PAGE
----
SAD TIMES IN JONESTOWN! Don’t Forget Your Chaff Bag, Alan

ANALYSIS: It’s a sad time for renowned racist and misogynist, Alan Jones, as he bids farewell to his Sky After Dark (SAD) gig, writes Irfan Yusuf.

Alan Jones used to do morning talkback on Sydney radio. Lots of Sydney-siders knew him – especially NSW-based state and federal politicians seeking his favour. Few people outside of Sydney had heard of him until Alan appeared briefly a few times on TV, firstly on the relatively low-rating Channel 9 breakfast show and then on the even lower rating crazy shift on Sky After Dark (SAD) where he shared the minimal limelight with assorted far-Right covid-denying Trump-loving geese of the Republic of Murdochistan.

Conventional wisdom states that as Jones got older, his opinions became weirder. His views on female politicians haven’t always been on the conventional side. His old radio station 2GB lost a host of advertisers after Alan suggested Scott Morrison forcefully place a sock down the throat of New Zealand PM Jacinda Ardern. Eventually Jones resigned from the station as the exodus of sponsors started to cause financial pain.

Later at SAD, Alan told his few viewers that Covid wasn’t really as serious as the experts claimed. He described the NSW Chief Health Officer as a “village idiot” and defended the “rights” of the antivaxxer anti-Semites conducting violent protests across Sydney while the rest of us followed the rules. The covid misinformation spread by Jones was so extreme that his colleague Ray Hadley declared that half of what Jones said was “bullshit”. Jones lost his Daily Telegraph column, and next week, on November 30, he will cease his SAD show. It’s deeply sad.

Now we can all pat the advertisers and media outlets on the head for seeing the light and finally putting Jones in his place. The former Wallabies coach has become just too much for mainstream Australian media. Indeed, he is too much for even the fringe dwellers at Sky. Jones’ broadsides are now just too much.

Of course, Jones wasn’t always this extreme. He didn’t always support violent lawless rioters threatening the health and safety and cohesion of the community. Because if he had, surely advertisers and political leaders would have abandoned him.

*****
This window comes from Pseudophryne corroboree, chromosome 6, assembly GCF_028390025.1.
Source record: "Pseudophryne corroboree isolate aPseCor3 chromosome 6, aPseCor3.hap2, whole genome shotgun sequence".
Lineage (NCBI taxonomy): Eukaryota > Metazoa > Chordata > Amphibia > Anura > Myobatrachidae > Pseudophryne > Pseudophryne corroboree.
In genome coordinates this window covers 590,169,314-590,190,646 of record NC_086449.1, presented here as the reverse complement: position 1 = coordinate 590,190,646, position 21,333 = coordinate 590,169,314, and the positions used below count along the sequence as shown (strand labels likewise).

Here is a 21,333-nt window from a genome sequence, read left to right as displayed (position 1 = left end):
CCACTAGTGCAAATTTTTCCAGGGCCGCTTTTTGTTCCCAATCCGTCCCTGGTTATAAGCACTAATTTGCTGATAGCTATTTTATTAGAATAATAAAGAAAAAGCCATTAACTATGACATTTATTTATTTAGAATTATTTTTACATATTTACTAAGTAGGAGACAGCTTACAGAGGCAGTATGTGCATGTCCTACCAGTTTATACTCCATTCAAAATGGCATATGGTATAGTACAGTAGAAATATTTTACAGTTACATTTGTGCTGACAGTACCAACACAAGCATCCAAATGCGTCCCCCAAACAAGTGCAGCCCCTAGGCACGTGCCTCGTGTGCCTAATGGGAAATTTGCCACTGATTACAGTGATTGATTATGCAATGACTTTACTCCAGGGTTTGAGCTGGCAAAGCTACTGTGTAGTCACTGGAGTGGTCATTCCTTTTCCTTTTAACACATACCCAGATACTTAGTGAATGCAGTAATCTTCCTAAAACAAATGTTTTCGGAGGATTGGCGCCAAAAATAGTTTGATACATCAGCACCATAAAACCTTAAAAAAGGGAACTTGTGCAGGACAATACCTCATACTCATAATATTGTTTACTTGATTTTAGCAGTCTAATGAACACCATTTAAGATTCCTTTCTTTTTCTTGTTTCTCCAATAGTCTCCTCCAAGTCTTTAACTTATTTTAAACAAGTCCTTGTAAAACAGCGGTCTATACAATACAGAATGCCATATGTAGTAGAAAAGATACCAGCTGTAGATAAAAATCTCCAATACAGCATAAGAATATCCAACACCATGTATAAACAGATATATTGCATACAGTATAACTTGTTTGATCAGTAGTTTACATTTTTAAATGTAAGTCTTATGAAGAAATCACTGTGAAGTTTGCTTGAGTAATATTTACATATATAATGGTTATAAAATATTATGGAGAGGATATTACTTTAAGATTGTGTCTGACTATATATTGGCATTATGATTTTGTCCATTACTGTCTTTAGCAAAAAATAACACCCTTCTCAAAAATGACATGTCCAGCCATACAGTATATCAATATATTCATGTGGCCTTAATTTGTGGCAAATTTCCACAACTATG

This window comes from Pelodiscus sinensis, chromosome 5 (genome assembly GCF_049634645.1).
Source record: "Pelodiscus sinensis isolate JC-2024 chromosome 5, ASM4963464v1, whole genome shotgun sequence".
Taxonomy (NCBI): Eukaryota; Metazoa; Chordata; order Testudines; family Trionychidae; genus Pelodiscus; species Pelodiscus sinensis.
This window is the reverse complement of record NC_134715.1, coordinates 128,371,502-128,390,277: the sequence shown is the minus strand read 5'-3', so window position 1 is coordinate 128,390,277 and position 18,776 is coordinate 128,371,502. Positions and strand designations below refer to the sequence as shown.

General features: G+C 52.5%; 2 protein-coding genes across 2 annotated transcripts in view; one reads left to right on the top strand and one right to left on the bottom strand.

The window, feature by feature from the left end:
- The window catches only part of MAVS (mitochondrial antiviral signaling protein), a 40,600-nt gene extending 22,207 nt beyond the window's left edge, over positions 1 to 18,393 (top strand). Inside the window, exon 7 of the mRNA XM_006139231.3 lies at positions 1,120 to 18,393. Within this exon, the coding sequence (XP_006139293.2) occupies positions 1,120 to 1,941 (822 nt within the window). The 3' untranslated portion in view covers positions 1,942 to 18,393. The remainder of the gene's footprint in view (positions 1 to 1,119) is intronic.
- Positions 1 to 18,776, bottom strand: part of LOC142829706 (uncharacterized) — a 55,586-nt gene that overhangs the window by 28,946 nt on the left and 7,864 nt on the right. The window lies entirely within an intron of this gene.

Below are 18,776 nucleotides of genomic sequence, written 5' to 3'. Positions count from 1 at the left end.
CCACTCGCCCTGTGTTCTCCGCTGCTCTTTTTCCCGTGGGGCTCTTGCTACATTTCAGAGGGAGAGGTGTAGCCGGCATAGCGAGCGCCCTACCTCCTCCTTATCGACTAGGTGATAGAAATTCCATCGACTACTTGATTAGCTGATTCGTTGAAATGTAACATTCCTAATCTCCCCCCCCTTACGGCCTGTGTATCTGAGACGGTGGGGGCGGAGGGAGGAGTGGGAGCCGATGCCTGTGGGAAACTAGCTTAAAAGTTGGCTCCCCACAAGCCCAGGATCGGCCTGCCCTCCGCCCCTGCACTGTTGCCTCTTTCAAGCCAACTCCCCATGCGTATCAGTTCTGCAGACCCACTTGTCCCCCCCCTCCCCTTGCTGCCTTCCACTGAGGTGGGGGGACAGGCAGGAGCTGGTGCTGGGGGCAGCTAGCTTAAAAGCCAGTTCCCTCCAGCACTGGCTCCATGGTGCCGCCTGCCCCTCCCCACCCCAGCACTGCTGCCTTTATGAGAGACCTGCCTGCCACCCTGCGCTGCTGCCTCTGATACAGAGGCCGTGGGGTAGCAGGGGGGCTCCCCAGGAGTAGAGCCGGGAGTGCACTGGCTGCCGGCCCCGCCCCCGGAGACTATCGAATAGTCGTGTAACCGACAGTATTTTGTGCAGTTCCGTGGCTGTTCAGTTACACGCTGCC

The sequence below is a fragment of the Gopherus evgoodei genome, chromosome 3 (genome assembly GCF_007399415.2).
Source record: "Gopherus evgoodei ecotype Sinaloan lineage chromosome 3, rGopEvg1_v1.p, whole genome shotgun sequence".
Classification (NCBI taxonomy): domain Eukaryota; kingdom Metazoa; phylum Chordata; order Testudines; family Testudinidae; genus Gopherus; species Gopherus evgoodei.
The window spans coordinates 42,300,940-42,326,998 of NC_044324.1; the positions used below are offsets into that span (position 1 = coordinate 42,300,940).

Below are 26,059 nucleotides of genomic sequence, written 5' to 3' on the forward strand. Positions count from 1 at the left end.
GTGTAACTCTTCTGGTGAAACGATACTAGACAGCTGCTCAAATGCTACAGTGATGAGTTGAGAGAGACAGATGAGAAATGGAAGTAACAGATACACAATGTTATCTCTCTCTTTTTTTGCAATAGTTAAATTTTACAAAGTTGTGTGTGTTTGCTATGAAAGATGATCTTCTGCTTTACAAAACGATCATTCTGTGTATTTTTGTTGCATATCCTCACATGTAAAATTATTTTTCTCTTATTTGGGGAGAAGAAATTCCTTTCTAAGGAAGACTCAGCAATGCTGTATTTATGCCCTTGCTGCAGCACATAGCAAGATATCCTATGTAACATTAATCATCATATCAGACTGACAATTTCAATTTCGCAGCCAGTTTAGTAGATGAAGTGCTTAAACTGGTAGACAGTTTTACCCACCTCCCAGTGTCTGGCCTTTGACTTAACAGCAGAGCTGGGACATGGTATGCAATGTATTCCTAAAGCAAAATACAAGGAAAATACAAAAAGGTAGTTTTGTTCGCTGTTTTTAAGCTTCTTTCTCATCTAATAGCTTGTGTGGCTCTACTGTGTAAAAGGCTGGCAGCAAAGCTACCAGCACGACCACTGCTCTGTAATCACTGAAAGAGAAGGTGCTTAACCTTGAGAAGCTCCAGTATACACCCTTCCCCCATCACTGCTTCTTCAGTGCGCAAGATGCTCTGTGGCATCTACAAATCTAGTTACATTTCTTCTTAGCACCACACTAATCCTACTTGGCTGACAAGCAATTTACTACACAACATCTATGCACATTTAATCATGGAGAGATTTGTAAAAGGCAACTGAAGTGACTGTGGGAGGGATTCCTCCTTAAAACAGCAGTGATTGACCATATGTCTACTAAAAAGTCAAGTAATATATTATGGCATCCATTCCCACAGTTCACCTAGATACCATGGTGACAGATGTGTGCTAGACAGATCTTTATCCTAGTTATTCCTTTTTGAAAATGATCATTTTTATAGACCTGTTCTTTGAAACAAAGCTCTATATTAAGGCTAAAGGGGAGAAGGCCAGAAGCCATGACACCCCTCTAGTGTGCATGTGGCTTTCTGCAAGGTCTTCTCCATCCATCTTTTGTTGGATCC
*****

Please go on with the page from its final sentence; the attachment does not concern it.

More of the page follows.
Now let’s go back to the leadup to the December 2005 race riots at Cronulla. The Sydney Morning Herald reported on 13 December, 2005 that Jones on his radio show boasted: “I’m the person that’s led this charge here. Nobody wanted to know about North Cronulla, now it’s gathered to this”. Jones wanted some kind of revenge for the alleged behaviour of “Middle Eastern thugs”. He wanted “a rally, a street march, call it what you will. A community show of force”.

Jones then apparently read on air the entire anonymous text message sent to locals inviting them to the race riot. This was clearly racist stuff. Advertisements would have been played before and after Jones reading these words: “Come to Cronulla this weekend to take revenge. This Sunday every Aussie in the Shire get down to North Cronulla to support the Leb and wog bashing day …”

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The broadcasting of these words was paid for by corporate Australia. I wonder how many of these advertisers would tolerate talk of “Leb and wog bashing”. How many of their customers would have felt amused by references to physical violence against those deemed “Lebs” and “wogs”. How many of these advertisers removed their dollars from Jones? Did they regard violence against the New Zealand PM as more offensive than actual violent and racist broadcasts that arguably led to an actual race riot?

It was only in April 2007 that the regulator, the Australian Communications & Media Authority (ACMA), caught up with Jones and his radio station. After a thorough investigation, ACMA released an 80-page decision about comments Jones had made and calls he had taken on his show in the lead-up to the Cronulla riots.

And the response? Alan Jones claimed that authority head Chris Chapman had “more jobs than I’ve had feeds” and that he has gone around town many times, “to me and to others, seeking references to be written for his appointment to a stack of jobs”. The head of the station referred to a personal friendship he had with Chapman. “I don’t want to get personal with Chris, I like Chris but he has called on Alan and me for many favours over the years and we’ve both been forthcoming,” he said. “So I’m personally disappointed, but maybe he had no legal alternative”.

Both Jones and the station also had a legal alternative – to cop the ruling on the chin. Instead, the hubris they showed was phenomenal.

As for the Coalition government at the time, they obviously believed most Australians are a bunch of violent racists who agree with race riots. The Minister at the time was Helen Coonan, who now chairs the Minerals Council of Australia. Her response? “Alan Jones has made an indelible mark on broadcasting during his long and outstanding career and I encourage the industry to address any concerns that they might have with the current code with a review to ensure it best reflects community standards.”

In other words, she effectively invited commercial radio to gang up on ACMA should they be unhappy about the outcomes they receive. Especially if the outcomes cost them big dollars.

If the Coalition and its supporters in the mainstream media are happy to incite and defend race riots, is it any wonder they go soft on Far Right terrorism and anti-vaxxer extremism?

About Irfan Yusuf 26 Articles
Irfan Yusuf grew up in Sydney and has worked as a lawyer in NSW, QLD, Victoria, Tasmania and WA. He is an award-winning author and has written for the Sydney Morning Herald, The Age, Canberra Times, NZ Herald, Crikey and ABC The Drum.

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